Murellus and Flavius, Roman tribunes who are friends of Brutus and Cassius, come upon a group of common people running about the street in their Sunday best when they should be working. The pair asks about the commoners' professions and what they're up to and finds out that they're on the way to celebrate and honor Julius Caesar. "These growing feathers plucked from Caesar's wing Will make him fly an ordinary pitch, Who else would soar above the view of men And keep us all in servile fearfulness."
Brutus paces back and forth in his garden. He asks his servant to bring him a light and mutters to himself that Caesar will have to die. He knows with certainty that Caesar will be crowned king; what he questions is whether or not Caesar will be corrupted by his power.
Act V, SC.
Decius and Ligarius, followed by Casca, come forward to kneel at Caesar’s feet. Casca stabs Caesar first, and the others quickly follow, ending with Brutus. Recognizing that Brutus, too, has joined with the conspirators, Caesar speaks his last words: “Et tu, Brute?/Then fall Caesar” (III.i.76). He then yields and dies. The conspirators proclaim the triumph of liberty, and many exit in a tumult, including Lepidus and Artemidorus. Trebonius enters to announce that Antony has fled.
The two men insult each other, and Brutus expresses the reasons for his disappointment in Cassius. Because he claims to be so honest himself that he cannot raise money by ignoble means, he was forced to ask Cassius for money, but Cassius ignored him. Cassius claims that he did not deny Brutus, but that the messenger misreported Brutus’s words. Cassius accuses Brutus of having ceased to love him. He hopes that Antony and Octavius will kill him soon, for, having lost his closest ally and friend, he no longer desires to live. He offers his dagger to Brutus to kill him, declaring, “Strike as thou didst at Caesar; for I know / When though didst hate him worst, thou loved’st him better / Than ever thou loved’st Cassius” (IV.ii.159–161).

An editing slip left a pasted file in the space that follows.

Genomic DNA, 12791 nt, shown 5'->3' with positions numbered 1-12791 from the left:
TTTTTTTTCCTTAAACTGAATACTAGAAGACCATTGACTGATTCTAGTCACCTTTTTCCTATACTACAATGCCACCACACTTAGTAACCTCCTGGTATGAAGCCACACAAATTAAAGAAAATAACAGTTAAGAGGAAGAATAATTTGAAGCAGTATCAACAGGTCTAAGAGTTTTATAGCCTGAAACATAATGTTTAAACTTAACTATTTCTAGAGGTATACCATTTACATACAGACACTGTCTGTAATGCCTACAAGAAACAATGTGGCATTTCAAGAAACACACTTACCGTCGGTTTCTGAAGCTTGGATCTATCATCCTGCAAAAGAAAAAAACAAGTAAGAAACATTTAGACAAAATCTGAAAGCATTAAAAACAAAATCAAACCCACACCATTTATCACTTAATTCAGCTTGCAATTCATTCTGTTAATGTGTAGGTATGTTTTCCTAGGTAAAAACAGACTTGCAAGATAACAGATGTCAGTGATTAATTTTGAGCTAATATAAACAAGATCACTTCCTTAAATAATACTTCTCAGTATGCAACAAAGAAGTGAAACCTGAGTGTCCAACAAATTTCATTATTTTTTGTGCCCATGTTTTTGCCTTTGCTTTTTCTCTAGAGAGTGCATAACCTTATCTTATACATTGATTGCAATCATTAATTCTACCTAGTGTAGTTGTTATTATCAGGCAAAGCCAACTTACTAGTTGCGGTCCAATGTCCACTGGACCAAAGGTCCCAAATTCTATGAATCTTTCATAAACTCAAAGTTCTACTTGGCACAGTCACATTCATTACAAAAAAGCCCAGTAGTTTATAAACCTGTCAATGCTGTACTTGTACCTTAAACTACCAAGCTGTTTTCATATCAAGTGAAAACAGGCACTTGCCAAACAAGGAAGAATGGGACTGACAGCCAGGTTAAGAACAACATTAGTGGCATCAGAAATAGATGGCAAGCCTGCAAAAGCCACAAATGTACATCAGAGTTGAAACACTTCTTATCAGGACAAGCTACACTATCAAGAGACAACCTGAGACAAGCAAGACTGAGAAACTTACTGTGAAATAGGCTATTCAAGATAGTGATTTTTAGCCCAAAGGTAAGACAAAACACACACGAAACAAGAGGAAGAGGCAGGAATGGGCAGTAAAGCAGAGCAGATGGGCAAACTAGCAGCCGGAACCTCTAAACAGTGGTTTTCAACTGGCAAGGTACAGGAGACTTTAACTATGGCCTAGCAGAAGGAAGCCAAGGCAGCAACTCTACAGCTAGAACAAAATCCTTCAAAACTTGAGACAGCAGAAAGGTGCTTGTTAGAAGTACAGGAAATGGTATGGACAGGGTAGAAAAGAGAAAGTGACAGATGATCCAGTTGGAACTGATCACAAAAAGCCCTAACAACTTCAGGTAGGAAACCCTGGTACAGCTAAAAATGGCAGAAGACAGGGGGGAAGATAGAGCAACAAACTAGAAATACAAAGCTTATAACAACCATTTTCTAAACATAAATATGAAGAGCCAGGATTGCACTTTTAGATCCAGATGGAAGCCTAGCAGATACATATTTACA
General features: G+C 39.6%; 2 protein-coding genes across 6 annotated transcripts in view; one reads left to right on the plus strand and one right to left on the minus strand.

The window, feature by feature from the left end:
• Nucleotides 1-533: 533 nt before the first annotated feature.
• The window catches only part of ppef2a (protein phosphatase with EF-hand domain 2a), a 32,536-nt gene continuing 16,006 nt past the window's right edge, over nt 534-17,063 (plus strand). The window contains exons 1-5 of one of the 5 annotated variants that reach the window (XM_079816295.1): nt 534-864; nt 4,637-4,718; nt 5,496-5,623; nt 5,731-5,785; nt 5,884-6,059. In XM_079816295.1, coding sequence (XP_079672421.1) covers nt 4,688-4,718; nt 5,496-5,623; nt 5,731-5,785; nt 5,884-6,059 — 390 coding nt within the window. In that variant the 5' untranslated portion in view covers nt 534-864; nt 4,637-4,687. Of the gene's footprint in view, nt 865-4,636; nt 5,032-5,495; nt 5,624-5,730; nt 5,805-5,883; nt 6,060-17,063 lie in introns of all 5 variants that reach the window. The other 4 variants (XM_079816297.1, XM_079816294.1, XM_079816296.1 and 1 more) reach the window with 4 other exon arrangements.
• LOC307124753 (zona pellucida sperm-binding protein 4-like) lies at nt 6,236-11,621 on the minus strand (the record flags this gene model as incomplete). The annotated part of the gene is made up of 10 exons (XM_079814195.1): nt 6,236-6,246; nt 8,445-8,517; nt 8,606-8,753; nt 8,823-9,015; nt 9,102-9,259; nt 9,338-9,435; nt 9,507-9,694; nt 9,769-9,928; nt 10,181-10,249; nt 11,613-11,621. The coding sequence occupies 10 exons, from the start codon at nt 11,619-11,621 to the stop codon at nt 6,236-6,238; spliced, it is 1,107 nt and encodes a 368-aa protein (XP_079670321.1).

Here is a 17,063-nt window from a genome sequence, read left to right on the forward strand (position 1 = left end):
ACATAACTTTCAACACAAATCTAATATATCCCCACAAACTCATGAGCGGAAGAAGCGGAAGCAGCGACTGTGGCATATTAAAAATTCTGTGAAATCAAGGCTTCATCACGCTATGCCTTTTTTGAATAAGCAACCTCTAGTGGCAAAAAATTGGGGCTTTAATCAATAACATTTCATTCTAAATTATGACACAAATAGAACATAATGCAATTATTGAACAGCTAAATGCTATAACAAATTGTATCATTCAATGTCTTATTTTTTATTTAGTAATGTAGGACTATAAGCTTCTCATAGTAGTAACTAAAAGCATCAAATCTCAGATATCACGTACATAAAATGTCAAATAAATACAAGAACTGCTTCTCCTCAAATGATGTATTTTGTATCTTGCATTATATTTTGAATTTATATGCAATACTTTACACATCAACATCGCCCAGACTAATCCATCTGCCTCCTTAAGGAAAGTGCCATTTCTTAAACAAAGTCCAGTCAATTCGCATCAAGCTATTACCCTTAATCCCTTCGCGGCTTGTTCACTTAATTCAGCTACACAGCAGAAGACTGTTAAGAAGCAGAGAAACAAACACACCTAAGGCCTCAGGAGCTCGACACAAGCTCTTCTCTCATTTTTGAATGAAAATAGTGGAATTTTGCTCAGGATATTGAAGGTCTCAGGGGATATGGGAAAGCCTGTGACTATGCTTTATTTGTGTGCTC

When Octavius refuses to agree to Antony’s strategic instructions before the battle, his obstinate resolution to follow his own will and his clarity of command echo Caesar’s first appearance in the play. In Act I, scene ii, Antony comments, “When Caesar says ‘Do this,’ it is performed”; such authority is the mark of a powerful leader (I.ii.12). Octavius, Caesar’s chosen successor, now has this authority too—his word equals action. Antony, noticing this similarity between adopted son and father, begins calling Octavius “Caesar.” Just as Caesar transforms his name from that of a mere mortal into that of a divine figure, Antony converts “Caesar,” once one man’s name, into the generic title for the ruler of Rome. In at least one way, then, Caesar’s permanence is established.
Ambition and Conflict. cassius is a great man, and he is very ambitious. His ambition is what worries Brutus, and its leads to Brutus joining the conspiracy to murder Caesar. Cassius is also a very ambitious man, and because he is so jealous of Caesar's power he wishes to kill him to gain more power for himself